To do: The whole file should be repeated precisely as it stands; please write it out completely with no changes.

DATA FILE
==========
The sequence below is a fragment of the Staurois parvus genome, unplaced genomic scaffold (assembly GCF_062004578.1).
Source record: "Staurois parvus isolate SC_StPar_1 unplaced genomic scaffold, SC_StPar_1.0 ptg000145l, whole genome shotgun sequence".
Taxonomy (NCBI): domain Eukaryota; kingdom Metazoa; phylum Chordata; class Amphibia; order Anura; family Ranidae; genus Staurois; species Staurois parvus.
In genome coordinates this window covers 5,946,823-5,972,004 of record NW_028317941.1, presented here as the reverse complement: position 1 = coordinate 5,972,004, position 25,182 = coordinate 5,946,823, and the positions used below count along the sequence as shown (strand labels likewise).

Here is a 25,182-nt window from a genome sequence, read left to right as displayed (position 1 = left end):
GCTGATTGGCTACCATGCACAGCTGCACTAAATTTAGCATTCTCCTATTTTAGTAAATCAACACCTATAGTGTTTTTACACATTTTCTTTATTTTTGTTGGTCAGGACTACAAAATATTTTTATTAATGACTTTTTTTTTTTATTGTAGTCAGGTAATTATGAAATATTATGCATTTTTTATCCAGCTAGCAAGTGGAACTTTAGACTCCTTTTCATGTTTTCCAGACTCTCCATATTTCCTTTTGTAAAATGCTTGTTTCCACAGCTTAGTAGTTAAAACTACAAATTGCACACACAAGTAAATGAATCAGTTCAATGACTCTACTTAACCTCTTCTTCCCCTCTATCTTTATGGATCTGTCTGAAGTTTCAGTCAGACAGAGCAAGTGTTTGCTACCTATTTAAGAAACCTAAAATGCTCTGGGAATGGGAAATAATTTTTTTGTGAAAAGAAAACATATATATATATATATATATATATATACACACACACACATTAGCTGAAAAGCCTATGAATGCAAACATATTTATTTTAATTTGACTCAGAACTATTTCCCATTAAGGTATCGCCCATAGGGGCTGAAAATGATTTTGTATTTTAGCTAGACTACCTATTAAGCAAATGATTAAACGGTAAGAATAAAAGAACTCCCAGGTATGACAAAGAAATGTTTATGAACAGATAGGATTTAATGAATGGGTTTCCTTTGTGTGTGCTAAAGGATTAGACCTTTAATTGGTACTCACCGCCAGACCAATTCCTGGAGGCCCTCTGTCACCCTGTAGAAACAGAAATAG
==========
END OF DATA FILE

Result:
The sequence below is a fragment of the Staurois parvus genome, unplaced genomic scaffold (assembly GCF_062004578.1).
Source record: "Staurois parvus isolate SC_StPar_1 unplaced genomic scaffold, SC_StPar_1.0 ptg000145l, whole genome shotgun sequence".
Taxonomy (NCBI): domain Eukaryota; kingdom Metazoa; phylum Chordata; class Amphibia; order Anura; family Ranidae; genus Staurois; species Staurois parvus.
In genome coordinates this window covers 5,946,823-5,972,004 of record NW_028317941.1, presented here as the reverse complement: position 1 = coordinate 5,972,004, position 25,182 = coordinate 5,946,823, and the positions used below count along the sequence as shown (strand labels likewise).

Here is a 25,182-nt window from a genome sequence, read left to right as displayed (position 1 = left end):
GCTGATTGGCTACCATGCACAGCTGCACTAAATTTAGCATTCTCCTATTTTAGTAAATCAACACCTATAGTGTTTTTACACATTTTCTTTATTTTTGTTGGTCAGGACTACAAAATATTTTTATTAATGACTTTTTTTTTTTATTGTAGTCAGGTAATTATGAAATATTATGCATTTTTTATCCAGCTAGCAAGTGGAACTTTAGACTCCTTTTCATGTTTTCCAGACTCTCCATATTTCCTTTTGTAAAATGCTTGTTTCCACAGCTTAGTAGTTAAAACTACAAATTGCACACACAAGTAAATGAATCAGTTCAATGACTCTACTTAACCTCTTCTTCCCCTCTATCTTTATGGATCTGTCTGAAGTTTCAGTCAGACAGAGCAAGTGTTTGCTACCTATTTAAGAAACCTAAAATGCTCTGGGAATGGGAAATAATTTTTTTGTGAAAAGAAAACATATATATATATATATATATATATATACACACACACACATTAGCTGAAAAGCCTATGAATGCAAACATATTTATTTTAATTTGACTCAGAACTATTTCCCATTAAGGTATCGCCCATAGGGGCTGAAAATGATTTTGTATTTTAGCTAGACTACCTATTAAGCAAATGATTAAACGGTAAGAATAAAAGAACTCCCAGGTATGACAAAGAAATGTTTATGAACAGATAGGATTTAATGAATGGGTTTCCTTTGTGTGTGCTAAAGGATTAGACCTTTAATTGGTACTCACCGCCAGACCAATTCCTGGAGGCCCTCTGTCACCCTGTAGAAACAGAAATAG